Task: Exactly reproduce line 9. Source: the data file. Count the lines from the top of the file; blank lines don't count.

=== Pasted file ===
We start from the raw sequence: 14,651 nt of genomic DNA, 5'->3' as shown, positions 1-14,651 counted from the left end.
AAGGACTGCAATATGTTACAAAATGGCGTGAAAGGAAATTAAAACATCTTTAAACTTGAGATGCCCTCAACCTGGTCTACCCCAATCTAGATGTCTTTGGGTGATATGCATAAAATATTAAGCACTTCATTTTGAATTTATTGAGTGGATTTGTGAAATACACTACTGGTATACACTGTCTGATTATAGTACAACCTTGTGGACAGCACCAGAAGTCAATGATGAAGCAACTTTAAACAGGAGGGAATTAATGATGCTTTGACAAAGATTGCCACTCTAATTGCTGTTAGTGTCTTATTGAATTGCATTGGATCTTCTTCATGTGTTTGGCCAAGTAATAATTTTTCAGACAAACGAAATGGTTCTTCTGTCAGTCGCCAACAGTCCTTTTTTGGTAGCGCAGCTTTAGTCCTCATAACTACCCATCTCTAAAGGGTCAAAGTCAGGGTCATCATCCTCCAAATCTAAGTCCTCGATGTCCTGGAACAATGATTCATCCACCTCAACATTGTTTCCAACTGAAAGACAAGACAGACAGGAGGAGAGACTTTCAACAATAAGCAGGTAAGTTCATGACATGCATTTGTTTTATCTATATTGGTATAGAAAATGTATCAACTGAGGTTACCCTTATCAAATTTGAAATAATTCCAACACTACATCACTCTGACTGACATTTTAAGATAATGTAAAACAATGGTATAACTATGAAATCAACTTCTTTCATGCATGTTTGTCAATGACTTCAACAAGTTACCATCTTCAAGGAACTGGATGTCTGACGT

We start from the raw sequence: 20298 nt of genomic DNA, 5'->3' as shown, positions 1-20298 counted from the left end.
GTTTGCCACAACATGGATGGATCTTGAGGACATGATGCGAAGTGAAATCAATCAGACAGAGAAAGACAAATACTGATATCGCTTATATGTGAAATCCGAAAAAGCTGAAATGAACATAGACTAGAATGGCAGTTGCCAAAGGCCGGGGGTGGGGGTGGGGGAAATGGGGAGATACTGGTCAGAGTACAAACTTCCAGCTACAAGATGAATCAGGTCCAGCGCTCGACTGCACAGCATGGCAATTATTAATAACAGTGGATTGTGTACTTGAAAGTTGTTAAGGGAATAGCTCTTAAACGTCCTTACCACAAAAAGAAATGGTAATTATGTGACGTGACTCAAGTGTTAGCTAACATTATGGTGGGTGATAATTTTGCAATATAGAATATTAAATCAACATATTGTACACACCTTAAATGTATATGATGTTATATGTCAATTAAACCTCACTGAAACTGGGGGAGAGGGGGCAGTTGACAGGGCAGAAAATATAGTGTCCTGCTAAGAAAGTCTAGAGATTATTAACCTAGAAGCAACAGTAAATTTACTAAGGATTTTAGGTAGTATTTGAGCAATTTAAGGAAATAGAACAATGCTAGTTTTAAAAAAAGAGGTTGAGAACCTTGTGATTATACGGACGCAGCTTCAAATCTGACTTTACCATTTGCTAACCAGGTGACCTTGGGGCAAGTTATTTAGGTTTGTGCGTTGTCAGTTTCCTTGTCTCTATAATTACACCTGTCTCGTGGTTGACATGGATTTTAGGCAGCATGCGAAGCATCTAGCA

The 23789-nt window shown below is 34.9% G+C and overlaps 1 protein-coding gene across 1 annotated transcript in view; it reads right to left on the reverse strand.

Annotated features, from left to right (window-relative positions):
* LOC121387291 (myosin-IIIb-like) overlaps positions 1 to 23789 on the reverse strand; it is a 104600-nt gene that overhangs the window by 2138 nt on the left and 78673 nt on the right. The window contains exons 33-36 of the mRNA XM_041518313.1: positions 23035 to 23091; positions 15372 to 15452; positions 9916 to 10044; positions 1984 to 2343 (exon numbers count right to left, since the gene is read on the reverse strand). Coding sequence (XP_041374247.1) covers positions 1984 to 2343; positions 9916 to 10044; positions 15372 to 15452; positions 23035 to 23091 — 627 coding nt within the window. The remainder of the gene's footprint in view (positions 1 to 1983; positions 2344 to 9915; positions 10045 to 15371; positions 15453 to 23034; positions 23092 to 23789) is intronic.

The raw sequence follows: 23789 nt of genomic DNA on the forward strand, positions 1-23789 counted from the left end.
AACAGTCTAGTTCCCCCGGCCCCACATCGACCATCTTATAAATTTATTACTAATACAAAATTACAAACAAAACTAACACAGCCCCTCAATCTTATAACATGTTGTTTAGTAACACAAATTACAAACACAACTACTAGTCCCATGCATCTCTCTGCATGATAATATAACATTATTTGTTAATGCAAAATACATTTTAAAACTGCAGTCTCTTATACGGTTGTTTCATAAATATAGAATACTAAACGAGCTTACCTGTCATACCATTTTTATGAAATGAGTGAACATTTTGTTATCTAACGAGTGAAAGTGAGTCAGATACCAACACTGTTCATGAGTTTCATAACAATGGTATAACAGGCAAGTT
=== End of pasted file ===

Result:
AACAGTCTAGTTCCCCCGGCCCCACATCGACCATCTTATAAATTTATTACTAATACAAAATTACAAACAAAACTAACACAGCCCCTCAATCTTATAACATGTTGTTTAGTAACACAAATTACAAACACAACTACTAGTCCCATGCATCTCTCTGCATGATAATATAACATTATTTGTTAATGCAAAATACATTTTAAAACTGCAGTCTCTTATACGGTTGTTTCATAAATATAGAATACTAAACGAGCTTACCTGTCATACCATTTTTATGAAATGAGTGAACATTTTGTTATCTAACGAGTGAAAGTGAGTCAGATACCAACACTGTTCATGAGTTTCATAACAATGGTATAACAGGCAAGTT